Happiness is closely related to but different from laughter. The latter is a sensation; happiness is a feeling, somewhat longer lasting than a hearty chuckle. Aristotle posited two forms of happiness: hedonia, based on pleasure, and eudaimonia, based on virtue and clean living. Likewise, there are two distinct kind of laughter – good natured and victimless (basically eudaimonia) and all the rest, as favored by stand up comedians (basically hedonic). Both are heartily recommended.




Resolve to develop a habit of waking up with an attitude of optimism and gratitude. As soon as you open your eyes and sort things out (e.g., where you are and how you got there), smile and exclaim a few words suitable to the occasion. An example might be, Holy cow! I’m still alive. I’m going to have some fun today! Everything’s going to be alright! I am so grateful to the universe for my good fortune. You can surely come up with many more personal, satisfying exclamations, no doubt.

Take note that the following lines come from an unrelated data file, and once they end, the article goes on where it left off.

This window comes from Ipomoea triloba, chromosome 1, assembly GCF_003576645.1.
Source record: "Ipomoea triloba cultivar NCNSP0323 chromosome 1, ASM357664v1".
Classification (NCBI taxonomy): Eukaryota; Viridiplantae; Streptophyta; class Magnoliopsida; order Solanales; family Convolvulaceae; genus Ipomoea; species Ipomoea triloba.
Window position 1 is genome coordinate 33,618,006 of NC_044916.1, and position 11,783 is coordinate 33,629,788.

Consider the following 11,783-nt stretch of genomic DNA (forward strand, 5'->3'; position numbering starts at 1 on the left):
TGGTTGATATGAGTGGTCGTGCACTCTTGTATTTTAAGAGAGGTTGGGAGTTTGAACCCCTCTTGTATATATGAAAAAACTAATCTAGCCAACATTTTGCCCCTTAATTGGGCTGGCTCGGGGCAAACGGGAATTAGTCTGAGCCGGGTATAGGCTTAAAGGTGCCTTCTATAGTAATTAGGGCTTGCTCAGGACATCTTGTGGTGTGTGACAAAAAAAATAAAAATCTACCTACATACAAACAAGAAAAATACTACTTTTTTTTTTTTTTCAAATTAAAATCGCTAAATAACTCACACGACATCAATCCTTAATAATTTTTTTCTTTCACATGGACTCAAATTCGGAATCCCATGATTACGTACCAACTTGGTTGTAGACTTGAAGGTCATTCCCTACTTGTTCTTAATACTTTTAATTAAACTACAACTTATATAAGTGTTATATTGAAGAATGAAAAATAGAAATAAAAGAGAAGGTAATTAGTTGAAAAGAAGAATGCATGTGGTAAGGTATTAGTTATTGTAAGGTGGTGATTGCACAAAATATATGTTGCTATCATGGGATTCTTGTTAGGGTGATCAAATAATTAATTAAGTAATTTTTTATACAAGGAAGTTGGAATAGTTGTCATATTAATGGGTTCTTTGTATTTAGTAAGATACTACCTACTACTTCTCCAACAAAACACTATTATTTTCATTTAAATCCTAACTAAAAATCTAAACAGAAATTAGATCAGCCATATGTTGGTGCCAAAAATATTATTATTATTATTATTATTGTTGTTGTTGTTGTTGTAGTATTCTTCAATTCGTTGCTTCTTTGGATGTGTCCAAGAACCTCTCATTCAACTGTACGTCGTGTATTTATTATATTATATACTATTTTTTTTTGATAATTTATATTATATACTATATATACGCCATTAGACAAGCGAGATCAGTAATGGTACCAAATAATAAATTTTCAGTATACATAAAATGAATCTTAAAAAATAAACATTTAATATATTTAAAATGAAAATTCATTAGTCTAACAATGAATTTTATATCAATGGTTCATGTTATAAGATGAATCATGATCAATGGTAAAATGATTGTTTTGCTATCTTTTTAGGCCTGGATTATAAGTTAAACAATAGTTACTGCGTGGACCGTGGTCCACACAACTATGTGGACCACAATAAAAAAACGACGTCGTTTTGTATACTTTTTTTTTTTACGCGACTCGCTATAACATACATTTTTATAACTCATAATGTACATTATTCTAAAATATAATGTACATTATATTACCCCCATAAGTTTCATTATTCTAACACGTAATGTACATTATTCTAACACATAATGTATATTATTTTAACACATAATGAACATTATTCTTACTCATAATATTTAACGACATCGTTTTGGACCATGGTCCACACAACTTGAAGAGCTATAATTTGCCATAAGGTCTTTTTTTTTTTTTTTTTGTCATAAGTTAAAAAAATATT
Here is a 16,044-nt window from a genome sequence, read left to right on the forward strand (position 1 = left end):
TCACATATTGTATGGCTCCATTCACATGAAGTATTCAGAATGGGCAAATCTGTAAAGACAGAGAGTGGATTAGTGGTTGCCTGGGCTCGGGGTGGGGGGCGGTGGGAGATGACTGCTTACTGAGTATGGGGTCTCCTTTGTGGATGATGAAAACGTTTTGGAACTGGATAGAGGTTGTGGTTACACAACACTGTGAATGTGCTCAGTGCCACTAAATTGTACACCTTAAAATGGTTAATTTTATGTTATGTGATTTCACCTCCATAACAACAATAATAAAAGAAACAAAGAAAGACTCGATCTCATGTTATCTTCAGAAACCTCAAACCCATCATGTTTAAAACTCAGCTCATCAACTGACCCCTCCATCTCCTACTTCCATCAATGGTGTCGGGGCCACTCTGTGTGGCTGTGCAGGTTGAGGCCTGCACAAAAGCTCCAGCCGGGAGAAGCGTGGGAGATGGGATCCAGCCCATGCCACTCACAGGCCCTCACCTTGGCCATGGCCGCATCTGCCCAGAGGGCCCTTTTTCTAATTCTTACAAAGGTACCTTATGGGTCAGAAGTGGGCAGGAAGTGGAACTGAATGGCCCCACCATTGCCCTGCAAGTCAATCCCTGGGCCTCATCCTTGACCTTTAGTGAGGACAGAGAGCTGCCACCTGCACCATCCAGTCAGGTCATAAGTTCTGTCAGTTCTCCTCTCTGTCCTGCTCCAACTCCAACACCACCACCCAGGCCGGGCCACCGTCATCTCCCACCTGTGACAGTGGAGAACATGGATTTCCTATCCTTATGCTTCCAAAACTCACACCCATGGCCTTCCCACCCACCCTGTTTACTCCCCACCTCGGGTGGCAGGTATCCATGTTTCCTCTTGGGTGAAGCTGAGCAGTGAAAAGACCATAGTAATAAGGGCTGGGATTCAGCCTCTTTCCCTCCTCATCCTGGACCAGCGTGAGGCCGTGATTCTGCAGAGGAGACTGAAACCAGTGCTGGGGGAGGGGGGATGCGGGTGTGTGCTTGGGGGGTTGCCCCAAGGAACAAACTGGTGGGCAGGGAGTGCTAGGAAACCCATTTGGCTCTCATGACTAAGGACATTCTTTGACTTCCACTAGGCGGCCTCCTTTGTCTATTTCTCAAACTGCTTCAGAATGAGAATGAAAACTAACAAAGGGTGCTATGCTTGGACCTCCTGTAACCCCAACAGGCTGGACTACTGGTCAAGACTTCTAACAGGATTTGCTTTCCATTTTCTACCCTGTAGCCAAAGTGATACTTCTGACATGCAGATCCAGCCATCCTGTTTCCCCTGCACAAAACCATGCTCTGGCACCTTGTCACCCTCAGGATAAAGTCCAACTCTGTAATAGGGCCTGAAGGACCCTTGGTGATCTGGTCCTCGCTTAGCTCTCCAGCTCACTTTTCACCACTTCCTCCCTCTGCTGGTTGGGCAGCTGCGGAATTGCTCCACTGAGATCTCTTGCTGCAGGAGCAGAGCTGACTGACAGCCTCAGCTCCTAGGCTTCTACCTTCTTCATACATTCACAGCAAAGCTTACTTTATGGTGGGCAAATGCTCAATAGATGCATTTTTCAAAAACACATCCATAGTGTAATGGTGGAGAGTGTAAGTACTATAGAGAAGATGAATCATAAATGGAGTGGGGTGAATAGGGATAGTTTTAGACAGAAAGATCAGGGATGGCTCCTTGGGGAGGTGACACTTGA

The reasons for optimism and possibilities for gratitude are endless, beyond being alive. Chances are, you have a roof over your head, you don’t struggle to get enough to eat and your basic needs are comfortably met. No cause for pessimism in any of that. Be creative in your thoughts about gratitude upon regaining consciousness. For instance, you might decide to be thankful that it’s the 21st century, not some grim time and place in history, such as during the 700 years when the Holy Office of the Inquisition might have found you guilty of riding a bicycle on a Sunday and chained you upside down, nekked, in a dungeon, attended by holier-than-thou maniacal sadists. Now that’s something to be grateful about.